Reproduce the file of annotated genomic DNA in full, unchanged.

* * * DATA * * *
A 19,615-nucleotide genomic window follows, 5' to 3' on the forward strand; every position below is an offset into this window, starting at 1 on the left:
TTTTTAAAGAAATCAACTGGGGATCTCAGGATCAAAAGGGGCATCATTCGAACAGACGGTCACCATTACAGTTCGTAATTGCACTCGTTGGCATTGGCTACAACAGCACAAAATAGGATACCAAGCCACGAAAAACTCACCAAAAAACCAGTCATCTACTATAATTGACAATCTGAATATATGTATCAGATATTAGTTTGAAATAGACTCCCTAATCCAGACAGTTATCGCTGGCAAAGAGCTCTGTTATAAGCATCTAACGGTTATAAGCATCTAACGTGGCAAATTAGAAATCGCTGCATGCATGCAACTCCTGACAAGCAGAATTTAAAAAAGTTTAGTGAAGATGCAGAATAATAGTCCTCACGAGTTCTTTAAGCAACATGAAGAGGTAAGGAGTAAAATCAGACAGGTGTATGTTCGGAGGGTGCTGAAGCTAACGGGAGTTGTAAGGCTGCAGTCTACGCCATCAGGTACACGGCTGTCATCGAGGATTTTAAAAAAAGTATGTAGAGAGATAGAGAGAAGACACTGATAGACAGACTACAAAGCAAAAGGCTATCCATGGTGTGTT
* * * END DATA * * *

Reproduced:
A 19,615-nucleotide genomic window follows, 5' to 3' on the forward strand; every position below is an offset into this window, starting at 1 on the left:
TTTTTAAAGAAATCAACTGGGGATCTCAGGATCAAAAGGGGCATCATTCGAACAGACGGTCACCATTACAGTTCGTAATTGCACTCGTTGGCATTGGCTACAACAGCACAAAATAGGATACCAAGCCACGAAAAACTCACCAAAAAACCAGTCATCTACTATAATTGACAATCTGAATATATGTATCAGATATTAGTTTGAAATAGACTCCCTAATCCAGACAGTTATCGCTGGCAAAGAGCTCTGTTATAAGCATCTAACGGTTATAAGCATCTAACGTGGCAAATTAGAAATCGCTGCATGCATGCAACTCCTGACAAGCAGAATTTAAAAAAGTTTAGTGAAGATGCAGAATAATAGTCCTCACGAGTTCTTTAAGCAACATGAAGAGGTAAGGAGTAAAATCAGACAGGTGTATGTTCGGAGGGTGCTGAAGCTAACGGGAGTTGTAAGGCTGCAGTCTACGCCATCAGGTACACGGCTGTCATCGAGGATTTTAAAAAAAGTATGTAGAGAGATAGAGAGAAGACACTGATAGACAGACTACAAAGCAAAAGGCTATCCATGGTGTGTT